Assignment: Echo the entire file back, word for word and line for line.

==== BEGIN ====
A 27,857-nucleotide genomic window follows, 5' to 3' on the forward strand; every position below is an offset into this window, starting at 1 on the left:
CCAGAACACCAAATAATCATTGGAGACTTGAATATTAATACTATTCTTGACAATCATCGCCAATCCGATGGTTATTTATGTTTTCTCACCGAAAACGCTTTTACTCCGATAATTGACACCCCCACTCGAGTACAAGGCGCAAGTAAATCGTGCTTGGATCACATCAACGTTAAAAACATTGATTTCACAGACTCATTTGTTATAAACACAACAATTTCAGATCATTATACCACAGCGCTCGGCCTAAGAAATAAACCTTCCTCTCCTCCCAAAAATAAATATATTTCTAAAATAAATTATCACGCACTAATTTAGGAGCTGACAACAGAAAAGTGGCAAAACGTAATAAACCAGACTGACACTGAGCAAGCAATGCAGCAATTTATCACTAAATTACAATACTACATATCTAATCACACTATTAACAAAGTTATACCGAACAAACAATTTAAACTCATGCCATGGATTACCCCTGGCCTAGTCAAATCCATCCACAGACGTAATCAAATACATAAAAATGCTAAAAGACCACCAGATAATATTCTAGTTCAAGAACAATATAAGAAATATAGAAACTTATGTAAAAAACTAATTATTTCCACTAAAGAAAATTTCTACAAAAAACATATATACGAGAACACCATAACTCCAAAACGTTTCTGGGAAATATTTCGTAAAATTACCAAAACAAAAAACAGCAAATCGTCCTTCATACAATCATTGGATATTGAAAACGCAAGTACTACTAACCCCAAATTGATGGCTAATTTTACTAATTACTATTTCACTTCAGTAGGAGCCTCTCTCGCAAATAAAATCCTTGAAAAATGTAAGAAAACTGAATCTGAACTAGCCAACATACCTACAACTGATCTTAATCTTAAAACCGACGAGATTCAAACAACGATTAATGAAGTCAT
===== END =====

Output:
A 27,857-nucleotide genomic window follows, 5' to 3' on the forward strand; every position below is an offset into this window, starting at 1 on the left:
CCAGAACACCAAATAATCATTGGAGACTTGAATATTAATACTATTCTTGACAATCATCGCCAATCCGATGGTTATTTATGTTTTCTCACCGAAAACGCTTTTACTCCGATAATTGACACCCCCACTCGAGTACAAGGCGCAAGTAAATCGTGCTTGGATCACATCAACGTTAAAAACATTGATTTCACAGACTCATTTGTTATAAACACAACAATTTCAGATCATTATACCACAGCGCTCGGCCTAAGAAATAAACCTTCCTCTCCTCCCAAAAATAAATATATTTCTAAAATAAATTATCACGCACTAATTTAGGAGCTGACAACAGAAAAGTGGCAAAACGTAATAAACCAGACTGACACTGAGCAAGCAATGCAGCAATTTATCACTAAATTACAATACTACATATCTAATCACACTATTAACAAAGTTATACCGAACAAACAATTTAAACTCATGCCATGGATTACCCCTGGCCTAGTCAAATCCATCCACAGACGTAATCAAATACATAAAAATGCTAAAAGACCACCAGATAATATTCTAGTTCAAGAACAATATAAGAAATATAGAAACTTATGTAAAAAACTAATTATTTCCACTAAAGAAAATTTCTACAAAAAACATATATACGAGAACACCATAACTCCAAAACGTTTCTGGGAAATATTTCGTAAAATTACCAAAACAAAAAACAGCAAATCGTCCTTCATACAATCATTGGATATTGAAAACGCAAGTACTACTAACCCCAAATTGATGGCTAATTTTACTAATTACTATTTCACTTCAGTAGGAGCCTCTCTCGCAAATAAAATCCTTGAAAAATGTAAGAAAACTGAATCTGAACTAGCCAACATACCTACAACTGATCTTAATCTTAAAACCGACGAGATTCAAACAACGATTAATGAAGTCAT